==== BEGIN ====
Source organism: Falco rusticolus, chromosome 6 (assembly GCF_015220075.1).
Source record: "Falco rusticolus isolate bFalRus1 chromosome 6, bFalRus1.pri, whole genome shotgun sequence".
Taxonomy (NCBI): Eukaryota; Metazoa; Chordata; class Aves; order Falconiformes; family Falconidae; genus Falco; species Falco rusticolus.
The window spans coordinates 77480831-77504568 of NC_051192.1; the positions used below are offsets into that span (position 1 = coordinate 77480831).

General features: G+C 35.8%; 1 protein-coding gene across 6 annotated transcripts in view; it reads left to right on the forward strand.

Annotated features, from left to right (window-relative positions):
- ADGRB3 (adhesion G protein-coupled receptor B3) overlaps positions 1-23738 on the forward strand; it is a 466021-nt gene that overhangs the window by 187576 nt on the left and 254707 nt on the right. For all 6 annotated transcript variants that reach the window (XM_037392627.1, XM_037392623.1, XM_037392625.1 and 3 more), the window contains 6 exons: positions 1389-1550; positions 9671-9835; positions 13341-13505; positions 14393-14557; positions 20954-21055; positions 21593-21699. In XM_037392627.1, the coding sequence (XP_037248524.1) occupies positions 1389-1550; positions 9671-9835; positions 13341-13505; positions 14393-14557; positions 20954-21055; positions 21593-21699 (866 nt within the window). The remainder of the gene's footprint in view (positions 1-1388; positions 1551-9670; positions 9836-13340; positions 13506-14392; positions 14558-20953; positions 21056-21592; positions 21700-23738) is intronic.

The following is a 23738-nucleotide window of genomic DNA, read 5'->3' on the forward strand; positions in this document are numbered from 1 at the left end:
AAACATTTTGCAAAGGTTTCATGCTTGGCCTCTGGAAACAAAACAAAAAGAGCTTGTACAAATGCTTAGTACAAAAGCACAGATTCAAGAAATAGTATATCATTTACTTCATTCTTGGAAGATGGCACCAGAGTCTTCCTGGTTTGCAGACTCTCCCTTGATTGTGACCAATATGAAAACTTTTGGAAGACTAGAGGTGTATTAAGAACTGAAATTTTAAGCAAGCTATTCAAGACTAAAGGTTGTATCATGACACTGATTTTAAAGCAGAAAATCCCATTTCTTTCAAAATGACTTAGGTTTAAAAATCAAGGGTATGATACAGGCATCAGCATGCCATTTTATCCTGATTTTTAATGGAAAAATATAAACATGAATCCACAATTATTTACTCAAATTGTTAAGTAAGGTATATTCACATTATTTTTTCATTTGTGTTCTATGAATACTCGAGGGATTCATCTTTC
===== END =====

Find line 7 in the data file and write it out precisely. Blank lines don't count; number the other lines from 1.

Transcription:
- ADGRB3 (adhesion G protein-coupled receptor B3) overlaps positions 1-23738 on the forward strand; it is a 466021-nt gene that overhangs the window by 187576 nt on the left and 254707 nt on the right. For all 6 annotated transcript variants that reach the window (XM_037392627.1, XM_037392623.1, XM_037392625.1 and 3 more), the window contains 6 exons: positions 1389-1550; positions 9671-9835; positions 13341-13505; positions 14393-14557; positions 20954-21055; positions 21593-21699. In XM_037392627.1, the coding sequence (XP_037248524.1) occupies positions 1389-1550; positions 9671-9835; positions 13341-13505; positions 14393-14557; positions 20954-21055; positions 21593-21699 (866 nt within the window). The remainder of the gene's footprint in view (positions 1-1388; positions 1551-9670; positions 9836-13340; positions 13506-14392; positions 14558-20953; positions 21056-21592; positions 21700-23738) is intronic.